What do mountain biking and basketball have in common? Most notably, Tara Llanes. She was one of the winningest women in dual slalom, four-cross and downhill racing during mountain biking’s formative years, in the late ’90s and early 2000s. Then, when a spinal-cord injury paralyzed her from the waist down in 2007, she went on to become one of the biggest champions of adaptive riding, helping propel the development of adaptive trails and bicycles through her company Tara Llanes Industries. She also moved from her native California to Canada, and started playing wheelchair basketball.
This past September she returned from the Paralympics in Tokyo, Japan, where the dizzying experience of representing her adopted country, in a team sport during a global pandemic, became just one more milestone in a competitive career full of twists. And while mountain biking may seem miles removed from basketball, for Llanes, it was all part of a continuum of sport that’s kept her grounded and focused since her injury.
In the first years, there was no such thing as competitive adaptive mountain biking (though there is now), and Llanes had found hand-cycle racing uncomfortable and unpleasant. Instead, she poured her energy into innovating trails and bikes, and took that mission with her to British Columbia, when she moved to be with her then-partner, Canadian pro rider Elladee Brown. From there, Llanes worked as a consultant on many of the adaptive mountain bike amenities that have popped up in the province since. During that time, she was otherwise hesitant to get into wheelchair sports, but she eventually did.
“In the beginning, I guess I just didn’t want to immerse myself in that world because then it actually meant I was in a chair. But when I did that, and I started playing tennis, it was one of the most amazing things that I could have ever done. Because all of those people that I met playing that sport were so helpful in my recovery—just trying to just get back into daily life, and knowing that they had gone through all of the same things that I was now going through.”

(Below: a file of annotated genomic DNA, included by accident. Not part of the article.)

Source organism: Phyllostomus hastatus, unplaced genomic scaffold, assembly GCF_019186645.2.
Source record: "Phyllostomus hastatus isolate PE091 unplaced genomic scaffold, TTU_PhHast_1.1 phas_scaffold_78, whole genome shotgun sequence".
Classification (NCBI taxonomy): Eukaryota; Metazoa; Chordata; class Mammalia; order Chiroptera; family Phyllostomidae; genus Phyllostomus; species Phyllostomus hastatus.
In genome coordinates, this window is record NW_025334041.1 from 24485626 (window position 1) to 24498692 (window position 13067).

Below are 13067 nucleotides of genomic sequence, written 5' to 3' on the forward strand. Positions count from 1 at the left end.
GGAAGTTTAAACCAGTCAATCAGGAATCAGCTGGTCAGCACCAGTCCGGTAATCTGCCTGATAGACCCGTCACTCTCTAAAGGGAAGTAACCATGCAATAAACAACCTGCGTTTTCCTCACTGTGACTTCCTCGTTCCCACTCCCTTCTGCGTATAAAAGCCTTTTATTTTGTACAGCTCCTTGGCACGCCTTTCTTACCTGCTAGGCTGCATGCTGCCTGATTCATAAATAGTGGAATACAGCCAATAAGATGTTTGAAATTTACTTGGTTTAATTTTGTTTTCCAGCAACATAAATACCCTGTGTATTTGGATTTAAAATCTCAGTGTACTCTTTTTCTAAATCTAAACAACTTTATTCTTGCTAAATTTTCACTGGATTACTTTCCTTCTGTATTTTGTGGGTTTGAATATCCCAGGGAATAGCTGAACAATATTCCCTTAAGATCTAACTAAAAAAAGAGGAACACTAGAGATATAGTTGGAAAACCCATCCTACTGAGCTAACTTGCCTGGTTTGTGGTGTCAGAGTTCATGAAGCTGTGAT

Some of those tennis players had been on Team Canada for wheelchair basketball, too. They suggested cross-training in both sports could make Llanes faster on the tennis court. She gave it a try, and the team element of basketball ended up winning her over. She soon became good enough to garner some high-profile attention.
“I would have coaches that I played either for or against at a tournament say, ‘Hey, have you thought about trying out for the national team?’ I was lucky enough that one of the former national wheelchair basketball assistant coaches was here in in B.C., and he took me on. We trained for about three months before selection camp, and I made the team in 2018. So it was a bit of a whirlwind. I was just like, ‘Oh my god, I’m on the national team. This is amazing!’”
Since then, wheelchair basketball has taken up most of her time, as one would expect with Paralympic-level performance. She still gets out on the trails, and still runs her business selling adaptive bikes, but her taste of the Paralympics has only amplified her tenor on the basketball court. Especially since the Covid protocols were so tense in Tokyo, she felt like she didn’t actually get to go to the real event. The athlete village and arenas were empty, there was no mixing between teams, and all of Team Canada was bubbled. It all felt hygienically sealed to her.
“There were just so many things about it that I was like, ‘God, this is not the full experience of what I had envisioned.’ So that was super hard,” she recalls.
To boot, though it was still a great placement, Team Canada finished fifth, which Llanes felt was an underrepresentation of its true ability. “If you look at the talent we have on our team, we absolutely should have been [in the gold medal game],” she says. “But we got beat by the States.”
It’s notable that in B.C., lockdown protocols hadn’t allowed for indoor gatherings, so Llanes had to practice on her own while the rest of her team mostly trained together in Toronto, Ontario. That said, she feels the team was still cohesive and sharp by the time the Games came around, it just didn’t come together on the court. For that reason, she wants another go at it, and now has her sights set on Paris 2024. Given that she’ll be 48 at that point, it’s all the more impressive.
“I definitely bring the average age on our team up by a considerable amount,” she says laughing. “I think that there are opportunities for older athletes to be able to compete at the Paralympics. You know, a lot of it ends up being about your skill level and how many years you’ve played. I mean, it takes a lot of years to really know how to play the game well, and how to release, and things like that.”
If experience is indeed the essence of success, there are plenty more years of boundary-breaking left for this athlete, and we’ll be watching closely.